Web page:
Performing at an elite level of sport requires a tough mental and emotional discipline and that is not a given thing, it has to be learned. Its just as big a part of your training as the hours in the pool, the gym or the track. How you approach the mental and emotional side of sport will teach you more about yourself than any formal education, and probably be the biggest lesson you will learn... at elite level, you have to learn how to lose and your emotional response to losing is what toughens you up and teaches you who you are.
In sport, talent is incredibly important, but it isn't the be-all and end-all. Through more than 20 years' involvement in elite athletics I've learned that talent never guarantees success. Dedication is important, but it's also crucial that every athlete has the best possible support network every step of the way...
I don't want to claim that community sports aren't facing real difficulties with regard to funding and keeping local facilities open, but it is worth publicising those events where local people are continuing to get involved in mass participation events, despite all the controversial funding issues. These events are also showing even the most cynical of commentators, that even after the lucrative advertising opportunities that the Olympics created have disappeared, corporate business and sponsors are still putting effort and resources into getting communities and young people interested in sport.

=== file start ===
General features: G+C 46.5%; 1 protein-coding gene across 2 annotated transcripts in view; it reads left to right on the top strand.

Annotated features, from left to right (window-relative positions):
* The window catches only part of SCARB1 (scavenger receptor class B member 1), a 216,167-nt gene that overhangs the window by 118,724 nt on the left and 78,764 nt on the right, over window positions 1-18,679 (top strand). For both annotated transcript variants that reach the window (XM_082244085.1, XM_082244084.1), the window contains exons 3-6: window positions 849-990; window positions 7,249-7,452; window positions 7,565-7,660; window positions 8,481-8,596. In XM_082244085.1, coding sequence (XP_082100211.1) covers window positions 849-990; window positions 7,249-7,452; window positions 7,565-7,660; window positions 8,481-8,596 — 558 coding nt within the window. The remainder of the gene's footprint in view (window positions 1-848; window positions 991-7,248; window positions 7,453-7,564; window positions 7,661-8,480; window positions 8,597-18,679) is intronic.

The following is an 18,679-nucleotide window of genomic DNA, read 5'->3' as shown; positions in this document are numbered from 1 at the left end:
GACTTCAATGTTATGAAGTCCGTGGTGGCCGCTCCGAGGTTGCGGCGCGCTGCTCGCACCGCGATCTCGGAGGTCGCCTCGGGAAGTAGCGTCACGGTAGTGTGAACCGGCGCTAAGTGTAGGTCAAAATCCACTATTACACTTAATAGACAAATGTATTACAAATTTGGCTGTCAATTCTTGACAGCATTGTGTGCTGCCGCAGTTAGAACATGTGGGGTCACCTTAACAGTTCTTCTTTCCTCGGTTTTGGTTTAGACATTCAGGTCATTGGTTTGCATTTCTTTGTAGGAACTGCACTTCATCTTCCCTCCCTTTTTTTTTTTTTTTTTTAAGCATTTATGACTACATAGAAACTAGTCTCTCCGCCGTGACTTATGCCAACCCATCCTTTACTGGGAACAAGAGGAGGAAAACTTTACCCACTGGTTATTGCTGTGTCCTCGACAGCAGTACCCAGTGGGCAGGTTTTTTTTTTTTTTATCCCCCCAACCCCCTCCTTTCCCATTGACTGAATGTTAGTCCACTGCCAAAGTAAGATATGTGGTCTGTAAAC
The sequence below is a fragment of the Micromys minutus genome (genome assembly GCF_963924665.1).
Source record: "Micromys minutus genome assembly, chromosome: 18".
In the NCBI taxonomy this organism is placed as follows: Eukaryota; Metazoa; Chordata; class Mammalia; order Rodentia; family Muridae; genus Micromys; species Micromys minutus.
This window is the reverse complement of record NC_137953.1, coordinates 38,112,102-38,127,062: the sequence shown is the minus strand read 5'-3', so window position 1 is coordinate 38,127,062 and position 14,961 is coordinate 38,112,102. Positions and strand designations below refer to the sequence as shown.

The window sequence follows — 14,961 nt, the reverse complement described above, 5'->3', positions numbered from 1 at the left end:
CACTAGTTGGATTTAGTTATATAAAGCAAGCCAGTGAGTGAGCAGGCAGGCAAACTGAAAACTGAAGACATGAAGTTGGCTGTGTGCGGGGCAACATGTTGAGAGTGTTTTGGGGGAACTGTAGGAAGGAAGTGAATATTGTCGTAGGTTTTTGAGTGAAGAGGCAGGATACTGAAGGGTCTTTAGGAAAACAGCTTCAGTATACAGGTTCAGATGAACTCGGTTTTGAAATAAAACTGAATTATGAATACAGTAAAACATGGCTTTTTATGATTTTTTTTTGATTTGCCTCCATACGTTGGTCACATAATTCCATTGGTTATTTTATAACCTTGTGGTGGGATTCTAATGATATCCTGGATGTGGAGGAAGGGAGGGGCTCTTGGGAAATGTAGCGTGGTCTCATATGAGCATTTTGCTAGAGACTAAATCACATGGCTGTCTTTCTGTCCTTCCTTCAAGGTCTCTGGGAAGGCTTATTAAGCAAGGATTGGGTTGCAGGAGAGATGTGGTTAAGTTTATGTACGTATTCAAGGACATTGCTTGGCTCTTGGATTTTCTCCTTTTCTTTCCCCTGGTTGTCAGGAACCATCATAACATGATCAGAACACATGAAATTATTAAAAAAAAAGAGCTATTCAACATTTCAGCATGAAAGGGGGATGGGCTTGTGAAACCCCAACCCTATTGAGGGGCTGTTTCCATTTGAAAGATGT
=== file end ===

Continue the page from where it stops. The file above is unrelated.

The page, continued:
There can be a huge shift after an Olympic Games with many leading swimmers retiring. Michael Phelps will be particularly missed at the World Championships because he excelled in so many events... The United States will still dominate but it will be fascinating to see how Germany and especially Australia respond to very poor Olympics performances last summer.